of steel and not because it is a South or North magnetic pole !!!
    Not exactly. This is true only partially: The compass needle would be attracted to the electrified pen even if it was made of nonconducting material if light enough - like paper, for example. But it is certainly true that the compass needle will be attracted to the electrified pen not because it is a South or North magnetic pole.

    So this is not a way to prove that even static electricity is accompanied by magnetism.

    But here is the outline of an experiment that has a potential to prove the fallacy of the notion that magnetic field is nothing but a derivative of electric current a.k.a. slowly drifting electrons.

    Take two conducting spherical shells of different diameter - one shell inside the other. Charge the outer shell with negative electricity (-Q) and the inner with equal but positive electricity (+Q) so that no electric field would exist outside the shells. In other words, we are talking a spherical capacitor here.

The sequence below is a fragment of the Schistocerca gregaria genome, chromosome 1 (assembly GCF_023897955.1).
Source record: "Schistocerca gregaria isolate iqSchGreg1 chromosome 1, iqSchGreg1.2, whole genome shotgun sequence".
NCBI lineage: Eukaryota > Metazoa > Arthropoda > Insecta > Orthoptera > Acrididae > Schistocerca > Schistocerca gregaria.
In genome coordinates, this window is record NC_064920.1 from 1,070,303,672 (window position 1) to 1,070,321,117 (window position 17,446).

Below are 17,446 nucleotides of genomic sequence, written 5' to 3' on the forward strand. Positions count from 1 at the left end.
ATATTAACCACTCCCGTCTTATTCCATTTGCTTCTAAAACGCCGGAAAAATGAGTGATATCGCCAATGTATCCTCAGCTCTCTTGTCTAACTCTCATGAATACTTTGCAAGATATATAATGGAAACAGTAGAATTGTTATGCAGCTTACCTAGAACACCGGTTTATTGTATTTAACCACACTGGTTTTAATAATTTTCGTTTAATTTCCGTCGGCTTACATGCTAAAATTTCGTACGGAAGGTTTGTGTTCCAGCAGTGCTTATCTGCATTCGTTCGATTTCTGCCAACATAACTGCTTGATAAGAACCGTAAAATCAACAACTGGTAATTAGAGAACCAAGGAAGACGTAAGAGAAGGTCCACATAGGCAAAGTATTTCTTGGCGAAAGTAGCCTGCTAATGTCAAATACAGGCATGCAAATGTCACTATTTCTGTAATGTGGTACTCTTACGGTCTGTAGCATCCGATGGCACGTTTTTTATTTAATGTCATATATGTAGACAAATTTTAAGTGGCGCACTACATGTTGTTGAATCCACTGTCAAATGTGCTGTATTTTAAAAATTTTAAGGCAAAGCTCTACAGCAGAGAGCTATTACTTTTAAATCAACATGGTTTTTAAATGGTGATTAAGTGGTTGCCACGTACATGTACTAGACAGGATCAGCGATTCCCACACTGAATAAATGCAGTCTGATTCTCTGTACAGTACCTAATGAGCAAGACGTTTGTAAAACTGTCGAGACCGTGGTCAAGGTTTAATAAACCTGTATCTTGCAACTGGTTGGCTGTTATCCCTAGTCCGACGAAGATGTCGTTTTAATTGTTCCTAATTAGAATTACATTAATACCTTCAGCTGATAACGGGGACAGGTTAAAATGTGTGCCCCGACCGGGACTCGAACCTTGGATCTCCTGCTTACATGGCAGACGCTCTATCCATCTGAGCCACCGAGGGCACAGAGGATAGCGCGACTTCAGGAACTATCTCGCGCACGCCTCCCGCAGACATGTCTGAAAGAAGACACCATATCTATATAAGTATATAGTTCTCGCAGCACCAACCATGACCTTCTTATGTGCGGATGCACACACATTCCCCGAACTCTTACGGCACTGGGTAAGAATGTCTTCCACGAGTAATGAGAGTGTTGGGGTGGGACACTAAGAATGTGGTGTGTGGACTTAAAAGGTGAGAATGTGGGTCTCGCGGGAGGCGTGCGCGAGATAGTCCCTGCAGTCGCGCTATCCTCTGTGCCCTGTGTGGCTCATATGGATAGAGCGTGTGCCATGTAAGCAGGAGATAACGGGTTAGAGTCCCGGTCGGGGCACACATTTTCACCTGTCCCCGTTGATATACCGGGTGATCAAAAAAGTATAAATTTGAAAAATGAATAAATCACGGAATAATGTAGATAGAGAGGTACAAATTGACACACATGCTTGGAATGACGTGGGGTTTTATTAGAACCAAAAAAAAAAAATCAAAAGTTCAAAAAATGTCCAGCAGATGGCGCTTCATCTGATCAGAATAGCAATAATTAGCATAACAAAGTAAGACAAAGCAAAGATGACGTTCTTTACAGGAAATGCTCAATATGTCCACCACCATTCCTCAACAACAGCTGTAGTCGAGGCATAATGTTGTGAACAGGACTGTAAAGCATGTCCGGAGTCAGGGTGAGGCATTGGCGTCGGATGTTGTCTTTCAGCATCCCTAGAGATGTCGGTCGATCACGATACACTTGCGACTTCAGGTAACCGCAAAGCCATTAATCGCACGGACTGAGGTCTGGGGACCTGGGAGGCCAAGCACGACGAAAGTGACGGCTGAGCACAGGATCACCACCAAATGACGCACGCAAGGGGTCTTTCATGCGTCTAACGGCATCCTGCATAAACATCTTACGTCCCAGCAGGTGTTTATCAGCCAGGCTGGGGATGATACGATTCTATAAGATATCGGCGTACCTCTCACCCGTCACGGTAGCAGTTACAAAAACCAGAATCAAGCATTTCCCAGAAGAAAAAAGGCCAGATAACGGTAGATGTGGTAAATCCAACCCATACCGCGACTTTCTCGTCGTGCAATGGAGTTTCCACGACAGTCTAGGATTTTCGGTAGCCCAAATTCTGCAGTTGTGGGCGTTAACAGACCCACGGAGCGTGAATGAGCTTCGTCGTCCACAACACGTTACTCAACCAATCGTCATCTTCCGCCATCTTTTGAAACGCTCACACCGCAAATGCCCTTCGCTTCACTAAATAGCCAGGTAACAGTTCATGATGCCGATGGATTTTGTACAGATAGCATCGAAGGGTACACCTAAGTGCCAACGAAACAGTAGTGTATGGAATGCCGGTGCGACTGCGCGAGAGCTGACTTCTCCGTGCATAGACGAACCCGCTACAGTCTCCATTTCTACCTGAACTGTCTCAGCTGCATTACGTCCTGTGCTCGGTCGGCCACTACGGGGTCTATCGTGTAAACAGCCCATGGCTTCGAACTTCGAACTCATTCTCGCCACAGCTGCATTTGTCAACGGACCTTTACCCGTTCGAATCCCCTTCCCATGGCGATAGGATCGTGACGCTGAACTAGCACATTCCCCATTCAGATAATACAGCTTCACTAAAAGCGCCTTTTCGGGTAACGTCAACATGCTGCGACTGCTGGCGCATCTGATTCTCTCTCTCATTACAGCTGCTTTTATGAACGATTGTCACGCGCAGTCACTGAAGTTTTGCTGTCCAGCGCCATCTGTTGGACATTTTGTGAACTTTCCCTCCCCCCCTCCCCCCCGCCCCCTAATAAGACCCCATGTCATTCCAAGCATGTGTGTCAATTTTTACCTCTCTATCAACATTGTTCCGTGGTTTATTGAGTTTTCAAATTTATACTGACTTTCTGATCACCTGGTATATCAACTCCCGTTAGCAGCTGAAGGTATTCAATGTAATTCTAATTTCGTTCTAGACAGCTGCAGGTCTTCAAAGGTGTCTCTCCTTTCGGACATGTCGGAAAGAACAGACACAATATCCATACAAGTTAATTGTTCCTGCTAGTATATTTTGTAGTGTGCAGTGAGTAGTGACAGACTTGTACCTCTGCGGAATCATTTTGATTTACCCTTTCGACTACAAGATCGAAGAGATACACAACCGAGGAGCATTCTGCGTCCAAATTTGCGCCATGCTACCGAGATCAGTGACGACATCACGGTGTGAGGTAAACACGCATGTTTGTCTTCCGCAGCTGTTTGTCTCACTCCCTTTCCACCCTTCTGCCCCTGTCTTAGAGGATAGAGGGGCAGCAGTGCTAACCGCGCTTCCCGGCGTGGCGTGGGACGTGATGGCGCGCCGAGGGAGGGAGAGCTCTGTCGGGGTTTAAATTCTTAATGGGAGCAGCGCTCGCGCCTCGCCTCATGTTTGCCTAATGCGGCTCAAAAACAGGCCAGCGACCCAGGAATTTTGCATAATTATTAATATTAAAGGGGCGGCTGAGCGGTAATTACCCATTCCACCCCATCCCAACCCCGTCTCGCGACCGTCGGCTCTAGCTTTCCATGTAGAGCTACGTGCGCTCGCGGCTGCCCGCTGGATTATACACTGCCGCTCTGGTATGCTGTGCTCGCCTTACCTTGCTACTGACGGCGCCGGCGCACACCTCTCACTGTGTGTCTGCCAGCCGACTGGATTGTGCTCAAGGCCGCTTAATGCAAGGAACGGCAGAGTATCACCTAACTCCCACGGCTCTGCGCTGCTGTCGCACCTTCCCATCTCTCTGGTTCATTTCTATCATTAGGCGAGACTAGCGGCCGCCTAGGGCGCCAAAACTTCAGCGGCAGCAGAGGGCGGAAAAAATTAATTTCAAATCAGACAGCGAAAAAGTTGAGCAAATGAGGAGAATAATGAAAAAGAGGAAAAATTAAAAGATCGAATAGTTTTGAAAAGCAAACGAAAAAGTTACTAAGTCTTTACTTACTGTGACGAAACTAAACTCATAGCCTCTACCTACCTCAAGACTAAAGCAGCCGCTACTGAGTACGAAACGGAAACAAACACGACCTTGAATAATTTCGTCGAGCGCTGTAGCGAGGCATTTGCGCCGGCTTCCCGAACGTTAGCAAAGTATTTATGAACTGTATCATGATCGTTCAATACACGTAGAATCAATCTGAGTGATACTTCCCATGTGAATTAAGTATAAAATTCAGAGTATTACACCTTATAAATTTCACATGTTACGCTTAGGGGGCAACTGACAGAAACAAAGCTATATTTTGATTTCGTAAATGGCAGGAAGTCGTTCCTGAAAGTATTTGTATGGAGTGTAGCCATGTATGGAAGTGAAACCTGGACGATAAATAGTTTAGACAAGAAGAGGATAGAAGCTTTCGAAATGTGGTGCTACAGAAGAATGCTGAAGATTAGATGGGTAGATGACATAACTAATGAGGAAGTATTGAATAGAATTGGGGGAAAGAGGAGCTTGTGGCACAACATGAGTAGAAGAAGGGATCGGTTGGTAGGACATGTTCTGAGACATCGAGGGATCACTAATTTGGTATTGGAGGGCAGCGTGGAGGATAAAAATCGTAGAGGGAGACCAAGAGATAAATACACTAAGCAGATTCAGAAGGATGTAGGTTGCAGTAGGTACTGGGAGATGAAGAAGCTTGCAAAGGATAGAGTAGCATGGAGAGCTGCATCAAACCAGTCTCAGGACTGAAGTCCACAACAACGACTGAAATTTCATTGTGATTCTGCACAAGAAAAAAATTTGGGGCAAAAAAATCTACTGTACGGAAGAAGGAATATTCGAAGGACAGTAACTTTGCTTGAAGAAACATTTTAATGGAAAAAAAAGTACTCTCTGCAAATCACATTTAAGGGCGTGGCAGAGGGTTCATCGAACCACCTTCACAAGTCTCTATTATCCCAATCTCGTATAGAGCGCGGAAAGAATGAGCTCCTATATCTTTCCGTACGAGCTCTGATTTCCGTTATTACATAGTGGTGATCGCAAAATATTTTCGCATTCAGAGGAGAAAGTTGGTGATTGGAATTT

Let's say that the capacitor is made in such a way that the outer shell can be rotated while the the inner is at rest. Now, by rotating the outer shell, we effectively get a drift of electrons that comprise the charge -Q, i.e. we basically simulate electric current. Therefore, according to orthodox electrodynamics, we will get also a magnetic field around the capacitor, which then we could detect by observing a compass needle.

    But will we? That's a big question. For some reason, I highly doubt it. Could somebody out there to actually perform such an experiment and see whether a magnetic field in fact arises or not? boxerlego?

    P.S. The experimenter shall keep in mind that the total amount of negative charge -Q, that can be put on the outer shell without causing electrical breakdown of the capacitor, will necessarily be much smaller than the total charge of all electrons of the shell in electrically neutral state. Therefore, the speed of rotation that would be required for simulating electric current in sufficient amounts will be rather high. It is not too difficult though to estimate how high the speed of rotation should be.